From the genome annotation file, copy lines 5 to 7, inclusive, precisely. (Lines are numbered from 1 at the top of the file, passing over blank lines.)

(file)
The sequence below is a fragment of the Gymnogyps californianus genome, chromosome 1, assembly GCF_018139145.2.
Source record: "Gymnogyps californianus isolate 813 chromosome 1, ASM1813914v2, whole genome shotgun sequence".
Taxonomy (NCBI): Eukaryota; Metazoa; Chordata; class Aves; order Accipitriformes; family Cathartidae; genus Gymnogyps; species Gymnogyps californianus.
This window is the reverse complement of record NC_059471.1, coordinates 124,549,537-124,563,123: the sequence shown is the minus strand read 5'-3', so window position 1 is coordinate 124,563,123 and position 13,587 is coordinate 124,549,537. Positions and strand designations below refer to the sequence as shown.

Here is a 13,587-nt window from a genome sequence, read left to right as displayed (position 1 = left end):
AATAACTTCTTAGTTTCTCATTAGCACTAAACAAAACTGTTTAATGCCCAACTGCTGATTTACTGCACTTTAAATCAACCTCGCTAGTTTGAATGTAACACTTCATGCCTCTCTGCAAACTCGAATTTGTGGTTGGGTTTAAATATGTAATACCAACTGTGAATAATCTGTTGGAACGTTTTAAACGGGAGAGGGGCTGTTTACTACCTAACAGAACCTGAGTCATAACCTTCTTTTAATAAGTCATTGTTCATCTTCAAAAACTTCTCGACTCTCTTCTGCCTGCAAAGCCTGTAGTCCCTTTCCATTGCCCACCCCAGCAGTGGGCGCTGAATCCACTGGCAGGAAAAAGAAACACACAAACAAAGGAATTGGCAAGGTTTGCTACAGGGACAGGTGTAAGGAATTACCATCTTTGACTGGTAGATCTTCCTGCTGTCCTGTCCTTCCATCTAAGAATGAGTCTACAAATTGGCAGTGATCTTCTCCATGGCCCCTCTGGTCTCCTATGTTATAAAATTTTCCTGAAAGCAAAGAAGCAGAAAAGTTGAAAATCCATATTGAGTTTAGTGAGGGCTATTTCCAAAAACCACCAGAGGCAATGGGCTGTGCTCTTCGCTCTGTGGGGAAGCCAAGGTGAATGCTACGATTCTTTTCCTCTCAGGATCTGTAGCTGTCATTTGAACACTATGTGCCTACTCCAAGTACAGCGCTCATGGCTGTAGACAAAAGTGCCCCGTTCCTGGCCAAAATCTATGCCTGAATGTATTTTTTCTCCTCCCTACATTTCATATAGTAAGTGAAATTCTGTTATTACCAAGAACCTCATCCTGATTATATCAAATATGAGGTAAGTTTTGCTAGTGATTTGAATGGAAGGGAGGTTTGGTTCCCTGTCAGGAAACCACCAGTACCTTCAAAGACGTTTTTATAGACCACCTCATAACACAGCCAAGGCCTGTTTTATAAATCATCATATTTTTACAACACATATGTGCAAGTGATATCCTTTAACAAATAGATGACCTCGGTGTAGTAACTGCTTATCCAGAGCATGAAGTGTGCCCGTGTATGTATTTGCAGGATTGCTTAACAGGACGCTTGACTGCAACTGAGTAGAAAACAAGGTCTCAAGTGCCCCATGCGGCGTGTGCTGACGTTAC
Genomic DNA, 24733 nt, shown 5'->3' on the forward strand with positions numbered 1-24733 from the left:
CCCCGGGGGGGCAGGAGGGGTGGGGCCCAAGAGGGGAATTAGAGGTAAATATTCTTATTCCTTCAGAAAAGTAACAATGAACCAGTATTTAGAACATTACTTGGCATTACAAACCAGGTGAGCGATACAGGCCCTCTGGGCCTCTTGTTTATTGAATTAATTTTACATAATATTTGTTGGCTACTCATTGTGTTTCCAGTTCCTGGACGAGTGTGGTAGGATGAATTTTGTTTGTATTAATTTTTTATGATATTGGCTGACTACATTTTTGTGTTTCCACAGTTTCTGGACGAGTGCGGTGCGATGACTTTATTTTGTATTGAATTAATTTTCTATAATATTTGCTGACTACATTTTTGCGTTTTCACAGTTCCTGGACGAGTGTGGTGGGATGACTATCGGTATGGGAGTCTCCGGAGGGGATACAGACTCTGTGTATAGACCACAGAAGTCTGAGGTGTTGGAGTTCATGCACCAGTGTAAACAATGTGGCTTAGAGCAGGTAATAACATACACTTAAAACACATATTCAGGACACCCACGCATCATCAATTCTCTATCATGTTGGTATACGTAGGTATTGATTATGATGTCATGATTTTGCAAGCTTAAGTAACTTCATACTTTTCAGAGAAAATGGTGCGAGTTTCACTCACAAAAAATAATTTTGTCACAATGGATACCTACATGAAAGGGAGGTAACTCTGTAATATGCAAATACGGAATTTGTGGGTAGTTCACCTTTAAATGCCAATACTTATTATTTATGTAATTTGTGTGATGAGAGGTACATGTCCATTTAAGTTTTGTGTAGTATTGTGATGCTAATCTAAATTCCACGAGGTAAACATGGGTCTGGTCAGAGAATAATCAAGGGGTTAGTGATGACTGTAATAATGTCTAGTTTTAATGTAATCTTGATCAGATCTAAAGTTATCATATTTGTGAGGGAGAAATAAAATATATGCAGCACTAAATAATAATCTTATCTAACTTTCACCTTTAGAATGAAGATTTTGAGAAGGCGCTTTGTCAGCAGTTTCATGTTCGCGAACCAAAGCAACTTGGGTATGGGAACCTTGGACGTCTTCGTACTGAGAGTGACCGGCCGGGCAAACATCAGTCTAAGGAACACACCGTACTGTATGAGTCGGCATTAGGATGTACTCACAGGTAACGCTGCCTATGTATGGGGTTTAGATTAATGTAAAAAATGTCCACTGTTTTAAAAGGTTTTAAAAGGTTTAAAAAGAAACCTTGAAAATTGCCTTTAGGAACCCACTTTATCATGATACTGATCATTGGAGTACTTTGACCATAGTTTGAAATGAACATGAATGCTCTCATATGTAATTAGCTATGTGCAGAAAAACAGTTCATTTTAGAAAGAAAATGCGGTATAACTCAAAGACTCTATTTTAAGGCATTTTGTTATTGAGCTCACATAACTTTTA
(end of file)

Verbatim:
Here is a 13,587-nt window from a genome sequence, read left to right as displayed (position 1 = left end):
AATAACTTCTTAGTTTCTCATTAGCACTAAACAAAACTGTTTAATGCCCAACTGCTGATTTACTGCACTTTAAATCAACCTCGCTAGTTTGAATGTAACACTTCATGCCTCTCTGCAAACTCGAATTTGTGGTTGGGTTTAAATATGTAATACCAACTGTGAATAATCTGTTGGAACGTTTTAAACGGGAGAGGGGCTGTTTACTACCTAACAGAACCTGAGTCATAACCTTCTTTTAATAAGTCATTGTTCATCTTCAAAAACTTCTCGACTCTCTTCTGCCTGCAAAGCCTGTAGTCCCTTTCCATTGCCCACCCCAGCAGTGGGCGCTGAATCCACTGGCAGGAAAAAGAAACACACAAACAAAGGAATTGGCAAGGTTTGCTACAGGGACAGGTGTAAGGAATTACCATCTTTGACTGGTAGATCTTCCTGCTGTCCTGTCCTTCCATCTAAGAATGAGTCTACAAATTGGCAGTGATCTTCTCCATGGCCCCTCTGGTCTCCTATGTTATAAAATTTTCCTGAAAGCAAAGAAGCAGAAAAGTTGAAAATCCATATTGAGTTTAGTGAGGGCTATTTCCAAAAACCACCAGAGGCAATGGGCTGTGCTCTTCGCTCTGTGGGGAAGCCAAGGTGAATGCTACGATTCTTTTCCTCTCAGGATCTGTAGCTGTCATTTGAACACTATGTGCCTACTCCAAGTACAGCGCTCATGGCTGTAGACAAAAGTGCCCCGTTCCTGGCCAAAATCTATGCCTGAATGTATTTTTTCTCCTCCCTACATTTCATATAGTAAGTGAAATTCTGTTATTACCAAGAACCTCATCCTGATTATATCAAATATGAGGTAAGTTTTGCTAGTGATTTGAATGGAAGGGAGGTTTGGTTCCCTGTCAGGAAACCACCAGTACCTTCAAAGACGTTTTTATAGACCACCTCATAACACAGCCAAGGCCTGTTTTATAAATCATCATATTTTTACAACACATATGTGCAAGTGATATCCTTTAACAAATAGATGACCTCGGTGTAGTAACTGCTTATCCAGAGCATGAAGTGTGCCCGTGTATGTATTTGCAGGATTGCTTAACAGGACGCTTGACTGCAACTGAGTAGAAAACAAGGTCTCAAGTGCCCCATGCGGCGTGTGCTGACGTTAC
Genomic DNA, 24733 nt, shown 5'->3' on the forward strand with positions numbered 1-24733 from the left: